Merkel vows to protect Germany’s Jews and Muslims from extremism

BERLIN (Reuters, AFP) - Chancellor Angela Merkel promised on Thursday to protect Jews and Muslims living in Germany from prejudice, saying vibrant democracy was the best way to combat the sort of extremist violence that shook France last week.

Merkel, a staunch ally of Israel and defender of Germany's renascent Jewish community, has responded with unusual vigour to the growth of a grassroots, anti-Islam movement in Germany and the attacks by Islamic radicals in Paris that killed 17 people.

Saying that Islamist extremism and anti-Semitism "often go hand-in-hand", she told the Bundestag lower house of parliament that Christians, Jews and Muslims all had a place in Germany. Echoing her comments on Monday that "Islam belongs to Germany", she said: "Jewish life belongs with us."

"We will prosecute anti-Semitic crimes by all legal means,"she said during a debate on the Paris attacks. "And attacks on mosques will be prosecuted rigorously, because we won't be divided by those using Islamist terrorism to cast suspicion on all Muslims in Germany.

"As chancellor I will protect Muslims in our country. All of us in this house will do that," she said.

Merkel is criticised by some of her own Christian Democrats for her impassioned defence of Germany's 4 million Muslims. They accuse her of playing down Germany's Judeo-Christian roots. The debate has been inflamed by the growth of PEGIDA, or Patriotic Europeans Against the Islamisation of the West, whose weekly marches in Dresden call for stricter immigration rules.

Some members of a new right-wing party, Alternative for Germany, have allied with PEGIDA in chiding Merkel for letting the number of asylum seekers shoot up 60 percent last year.

Police in Dresden were investigating the stabbing death of a 20-year-old asylum-seeker from Eritrea, local media reported, amid speculation it might be a hate crime.

A poll conducted before the Paris attacks said 57 percent of non-Muslims in Germany felt threatened by Islam. But Merkel said law-abiding Muslims needed protection from "hate preachers" and groups such as Islamic State in Iraq and Syria (ISIS) who were trying to radicalise them.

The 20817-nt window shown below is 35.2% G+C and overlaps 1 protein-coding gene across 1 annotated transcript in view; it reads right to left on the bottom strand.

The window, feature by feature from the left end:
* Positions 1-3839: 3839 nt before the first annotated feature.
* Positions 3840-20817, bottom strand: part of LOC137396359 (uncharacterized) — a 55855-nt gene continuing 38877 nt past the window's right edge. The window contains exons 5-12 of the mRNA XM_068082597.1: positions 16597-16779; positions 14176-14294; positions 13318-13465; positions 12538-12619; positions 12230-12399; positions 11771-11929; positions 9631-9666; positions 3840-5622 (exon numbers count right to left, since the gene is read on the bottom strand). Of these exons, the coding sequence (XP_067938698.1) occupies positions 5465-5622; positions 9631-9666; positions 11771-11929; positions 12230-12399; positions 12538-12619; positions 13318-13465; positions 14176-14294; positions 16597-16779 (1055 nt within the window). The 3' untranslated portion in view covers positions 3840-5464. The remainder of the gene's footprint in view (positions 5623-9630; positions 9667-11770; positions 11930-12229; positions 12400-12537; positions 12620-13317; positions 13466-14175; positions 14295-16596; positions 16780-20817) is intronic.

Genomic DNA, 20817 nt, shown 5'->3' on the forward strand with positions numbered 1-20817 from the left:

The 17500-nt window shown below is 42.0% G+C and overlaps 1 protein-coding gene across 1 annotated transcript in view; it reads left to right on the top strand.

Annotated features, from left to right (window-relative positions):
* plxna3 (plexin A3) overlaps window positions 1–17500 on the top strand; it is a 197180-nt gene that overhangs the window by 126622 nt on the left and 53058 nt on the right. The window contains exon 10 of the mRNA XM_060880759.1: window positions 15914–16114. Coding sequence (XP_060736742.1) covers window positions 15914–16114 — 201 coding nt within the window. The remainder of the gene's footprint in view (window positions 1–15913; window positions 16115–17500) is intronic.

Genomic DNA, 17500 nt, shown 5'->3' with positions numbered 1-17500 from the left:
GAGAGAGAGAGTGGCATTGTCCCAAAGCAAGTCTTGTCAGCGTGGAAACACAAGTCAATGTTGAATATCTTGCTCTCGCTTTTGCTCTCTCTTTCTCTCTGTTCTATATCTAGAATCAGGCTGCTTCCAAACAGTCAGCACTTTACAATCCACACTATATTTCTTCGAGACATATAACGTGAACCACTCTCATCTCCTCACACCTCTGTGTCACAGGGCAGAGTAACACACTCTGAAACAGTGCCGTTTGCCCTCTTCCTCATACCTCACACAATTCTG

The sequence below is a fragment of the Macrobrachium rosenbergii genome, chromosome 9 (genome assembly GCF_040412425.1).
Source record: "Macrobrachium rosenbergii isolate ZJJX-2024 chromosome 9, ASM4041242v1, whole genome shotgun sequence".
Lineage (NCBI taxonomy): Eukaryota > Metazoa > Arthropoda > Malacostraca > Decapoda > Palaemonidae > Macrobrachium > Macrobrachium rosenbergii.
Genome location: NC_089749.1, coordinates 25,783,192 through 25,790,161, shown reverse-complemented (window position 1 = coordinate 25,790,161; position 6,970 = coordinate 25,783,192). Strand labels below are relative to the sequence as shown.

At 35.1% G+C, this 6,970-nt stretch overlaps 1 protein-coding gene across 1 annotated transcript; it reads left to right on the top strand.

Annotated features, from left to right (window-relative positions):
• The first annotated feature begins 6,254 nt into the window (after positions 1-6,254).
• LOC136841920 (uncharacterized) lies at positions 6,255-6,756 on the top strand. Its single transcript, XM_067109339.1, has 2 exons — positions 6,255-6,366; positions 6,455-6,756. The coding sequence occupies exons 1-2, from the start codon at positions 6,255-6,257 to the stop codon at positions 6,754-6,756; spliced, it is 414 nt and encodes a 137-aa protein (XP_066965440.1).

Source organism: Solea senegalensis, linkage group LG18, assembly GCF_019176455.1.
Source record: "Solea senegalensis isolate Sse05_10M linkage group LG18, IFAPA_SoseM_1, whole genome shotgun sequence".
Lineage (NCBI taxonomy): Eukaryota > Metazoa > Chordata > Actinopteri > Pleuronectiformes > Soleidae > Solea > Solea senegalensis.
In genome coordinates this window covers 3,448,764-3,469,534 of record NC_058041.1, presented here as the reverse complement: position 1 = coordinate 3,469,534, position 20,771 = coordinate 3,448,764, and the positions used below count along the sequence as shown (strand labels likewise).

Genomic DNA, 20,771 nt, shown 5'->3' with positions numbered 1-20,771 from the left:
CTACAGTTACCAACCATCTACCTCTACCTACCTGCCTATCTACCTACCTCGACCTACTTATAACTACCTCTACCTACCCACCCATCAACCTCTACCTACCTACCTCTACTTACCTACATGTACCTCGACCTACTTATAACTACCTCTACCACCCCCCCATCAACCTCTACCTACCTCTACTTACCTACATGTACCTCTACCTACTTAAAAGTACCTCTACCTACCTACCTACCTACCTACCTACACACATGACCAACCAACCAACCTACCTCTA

After moving to tighten a travel ban for suspected extremists, her cabinet would soon stiffen penalties for financing terrorism, she said. Germany would also keep providing weapons and military training to Kurdish troops fighting ISIS.

The government also wants to facilitate the use of data from phone calls and airline passenger lists to fight extremism.

Merkel stressed the need for online surveillance and for intelligence cooperation with foreign services - controversial topics in Germany following the revelations by former US intelligence contractor Edward Snowden about the NSA's mass snooping activities.

While she said there must be a "balance between freedom and security", she stressed that "there is also no doubt that the exchange of information across national borders is absolutely essential for our security".

At the EU level, she urged progress on plans to combat the illegal arms trade, to better monitor the bloc's outside borders and to exchange air passenger data.

Merkel also urged the European Commission to move forward with a new directive to compel telecoms to retain all phone, email and Internet communication data for certain periods, after similar initiatives were struck down by German and European courts.

She said there was now broad consensus among German interior ministers at the federal and state levels that "we need minimum data retention periods", which she hoped to soon see adopted in German law.

But Merkel said the best defence was to "shake up society's democratic principles", calling this "stronger than terrorism".

Recalling that 66 reporters were killed around the world in 2014, as well as 12 at the French satirical weekly Charlie Hebdo last week, Merkel said freedom of the press was essential for democracy but in too many countries it existed only "on paper".

Bundestag President Norbert Lammert criticised Saudi Arabia for condemning the Paris attacks as a violation of Islam, "then two days later letting the blogger Raif Badawi be flogged in public in Jeddah for insulting Islam".

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